Investigation of the structure of the adsorption layer of nonionic surfactant TX-100 and of the pyrogenic dispersive silica surface genesis using the phototransfer reaction

Investigation of the structure of the adsorption layer of nonionic surfactant TX-100 and of the... The influence of a silica (aerosil) surface on the reaction kinetics of a photoinduced electron transfer and quenching of fluoresence of pyrene (Py) in the presence of N,N-dimethylaniline (DMA) when adsorbed from hexane has been studied. A photoreaction between Py and DMA is observed; over a wide range the quenching of the Py fluorescence obeys a Stern-Volmer equation mainly. When Py and DMA are solubilized in aqueous micelles of TX-100 and then adsorbed on an aerosil surface, the influence of the surface on the photoreaction kinetics is negligible. Removal of water from the above system leads to the suppression of the photoreaction. The apparently abnormally long lifetime of Py may be explained by a rearrangement of an adsorption layer, micelle degradation, and encapsulation of the fluorophore. http://www.deepdyve.com/assets/images/DeepDyve-Logo-lg.png Research on Chemical Intermediates Springer Journals

Investigation of the structure of the adsorption layer of nonionic surfactant TX-100 and of the pyrogenic dispersive silica surface genesis using the phototransfer reaction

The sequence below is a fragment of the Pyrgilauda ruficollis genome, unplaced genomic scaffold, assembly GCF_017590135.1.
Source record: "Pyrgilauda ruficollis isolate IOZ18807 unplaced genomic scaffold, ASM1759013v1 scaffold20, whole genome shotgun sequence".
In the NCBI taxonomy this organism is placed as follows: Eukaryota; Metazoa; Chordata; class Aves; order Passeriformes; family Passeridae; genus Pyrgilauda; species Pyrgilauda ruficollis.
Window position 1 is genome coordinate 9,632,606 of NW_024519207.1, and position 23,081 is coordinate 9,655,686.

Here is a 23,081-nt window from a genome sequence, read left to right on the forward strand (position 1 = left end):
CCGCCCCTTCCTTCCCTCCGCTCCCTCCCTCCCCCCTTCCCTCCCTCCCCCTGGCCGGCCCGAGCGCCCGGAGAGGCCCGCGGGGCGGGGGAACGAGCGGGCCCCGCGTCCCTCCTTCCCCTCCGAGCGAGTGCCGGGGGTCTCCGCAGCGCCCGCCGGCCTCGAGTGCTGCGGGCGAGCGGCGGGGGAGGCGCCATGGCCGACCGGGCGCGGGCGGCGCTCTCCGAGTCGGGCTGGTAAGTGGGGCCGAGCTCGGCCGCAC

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Publisher
Springer Journals
Copyright
Copyright © 1997 by Springer
Subject
Chemistry; Catalysis; Physical Chemistry; Inorganic Chemistry
ISSN
0922-6168
eISSN
1568-5675
D.O.I.
10.1163/156856797X00358
Publisher site
See Article on Publisher Site

Abstract

The influence of a silica (aerosil) surface on the reaction kinetics of a photoinduced electron transfer and quenching of fluoresence of pyrene (Py) in the presence of N,N-dimethylaniline (DMA) when adsorbed from hexane has been studied. A photoreaction between Py and DMA is observed; over a wide range the quenching of the Py fluorescence obeys a Stern-Volmer equation mainly. When Py and DMA are solubilized in aqueous micelles of TX-100 and then adsorbed on an aerosil surface, the influence of the surface on the photoreaction kinetics is negligible. Removal of water from the above system leads to the suppression of the photoreaction. The apparently abnormally long lifetime of Py may be explained by a rearrangement of an adsorption layer, micelle degradation, and encapsulation of the fluorophore.

Journal

Research on Chemical IntermediatesSpringer Journals

Published: Apr 14, 2009

References

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